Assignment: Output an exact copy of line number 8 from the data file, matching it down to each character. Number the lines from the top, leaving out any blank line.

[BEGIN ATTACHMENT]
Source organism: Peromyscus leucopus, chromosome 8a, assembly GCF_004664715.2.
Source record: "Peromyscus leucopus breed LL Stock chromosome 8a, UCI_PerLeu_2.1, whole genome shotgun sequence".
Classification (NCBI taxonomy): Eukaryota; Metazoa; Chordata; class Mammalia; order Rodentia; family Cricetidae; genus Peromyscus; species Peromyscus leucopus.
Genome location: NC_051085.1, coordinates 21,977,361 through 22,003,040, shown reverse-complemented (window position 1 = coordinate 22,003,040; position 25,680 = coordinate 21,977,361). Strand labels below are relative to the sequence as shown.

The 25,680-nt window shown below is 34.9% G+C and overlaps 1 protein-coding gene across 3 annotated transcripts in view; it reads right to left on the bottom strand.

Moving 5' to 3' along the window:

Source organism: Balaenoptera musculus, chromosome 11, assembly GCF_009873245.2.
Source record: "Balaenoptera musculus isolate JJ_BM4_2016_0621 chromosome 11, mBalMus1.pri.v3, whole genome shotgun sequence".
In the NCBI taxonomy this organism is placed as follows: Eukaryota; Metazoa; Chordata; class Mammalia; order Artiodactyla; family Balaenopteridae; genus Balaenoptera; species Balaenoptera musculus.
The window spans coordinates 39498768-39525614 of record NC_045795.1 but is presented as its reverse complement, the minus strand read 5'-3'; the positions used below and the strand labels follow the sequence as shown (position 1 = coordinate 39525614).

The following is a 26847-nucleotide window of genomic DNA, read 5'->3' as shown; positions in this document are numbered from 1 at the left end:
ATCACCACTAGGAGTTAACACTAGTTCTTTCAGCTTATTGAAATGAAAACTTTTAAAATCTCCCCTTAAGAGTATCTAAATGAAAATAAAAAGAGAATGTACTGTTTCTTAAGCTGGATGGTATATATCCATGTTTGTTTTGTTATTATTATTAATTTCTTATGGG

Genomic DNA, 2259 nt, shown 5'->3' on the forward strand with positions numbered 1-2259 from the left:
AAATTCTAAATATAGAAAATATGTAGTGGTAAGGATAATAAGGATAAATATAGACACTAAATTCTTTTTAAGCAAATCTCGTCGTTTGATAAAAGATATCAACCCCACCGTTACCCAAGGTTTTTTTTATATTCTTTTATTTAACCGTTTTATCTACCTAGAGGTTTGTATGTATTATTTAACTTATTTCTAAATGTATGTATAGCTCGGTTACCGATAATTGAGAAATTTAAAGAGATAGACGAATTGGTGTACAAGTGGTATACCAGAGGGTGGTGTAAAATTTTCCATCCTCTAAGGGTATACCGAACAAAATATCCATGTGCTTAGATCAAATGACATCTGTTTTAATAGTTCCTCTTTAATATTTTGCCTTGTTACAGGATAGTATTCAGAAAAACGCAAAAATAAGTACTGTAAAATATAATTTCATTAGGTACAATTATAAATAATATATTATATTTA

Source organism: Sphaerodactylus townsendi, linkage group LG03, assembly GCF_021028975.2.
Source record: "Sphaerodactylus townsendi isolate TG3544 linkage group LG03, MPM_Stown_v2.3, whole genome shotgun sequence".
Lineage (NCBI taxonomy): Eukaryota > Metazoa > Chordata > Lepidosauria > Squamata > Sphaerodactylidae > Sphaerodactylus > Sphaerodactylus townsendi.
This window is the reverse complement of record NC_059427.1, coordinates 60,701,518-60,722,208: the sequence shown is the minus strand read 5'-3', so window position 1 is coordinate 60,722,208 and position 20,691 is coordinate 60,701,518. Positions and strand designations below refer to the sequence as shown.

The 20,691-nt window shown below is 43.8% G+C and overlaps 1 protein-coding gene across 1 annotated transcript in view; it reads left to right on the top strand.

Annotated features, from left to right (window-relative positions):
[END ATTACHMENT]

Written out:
Source record: "Balaenoptera musculus isolate JJ_BM4_2016_0621 chromosome 11, mBalMus1.pri.v3, whole genome shotgun sequence".